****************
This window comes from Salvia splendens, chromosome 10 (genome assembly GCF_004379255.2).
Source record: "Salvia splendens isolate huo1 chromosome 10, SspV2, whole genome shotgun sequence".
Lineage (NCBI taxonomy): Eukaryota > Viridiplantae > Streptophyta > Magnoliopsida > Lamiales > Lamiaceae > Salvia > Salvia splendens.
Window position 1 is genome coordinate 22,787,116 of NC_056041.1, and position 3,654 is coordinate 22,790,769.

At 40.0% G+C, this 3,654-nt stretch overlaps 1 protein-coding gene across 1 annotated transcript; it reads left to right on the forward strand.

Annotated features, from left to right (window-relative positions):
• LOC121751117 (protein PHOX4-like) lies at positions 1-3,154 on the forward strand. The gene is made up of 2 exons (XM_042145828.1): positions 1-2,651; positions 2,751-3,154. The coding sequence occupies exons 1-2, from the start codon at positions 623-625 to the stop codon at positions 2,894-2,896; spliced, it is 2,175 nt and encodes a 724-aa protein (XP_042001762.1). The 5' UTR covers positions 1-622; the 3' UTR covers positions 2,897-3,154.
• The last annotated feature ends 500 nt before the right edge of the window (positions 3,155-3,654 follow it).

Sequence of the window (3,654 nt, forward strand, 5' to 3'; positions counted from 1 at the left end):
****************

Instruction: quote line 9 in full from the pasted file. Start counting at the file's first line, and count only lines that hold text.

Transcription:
Sequence of the window (3,654 nt, forward strand, 5' to 3'; positions counted from 1 at the left end):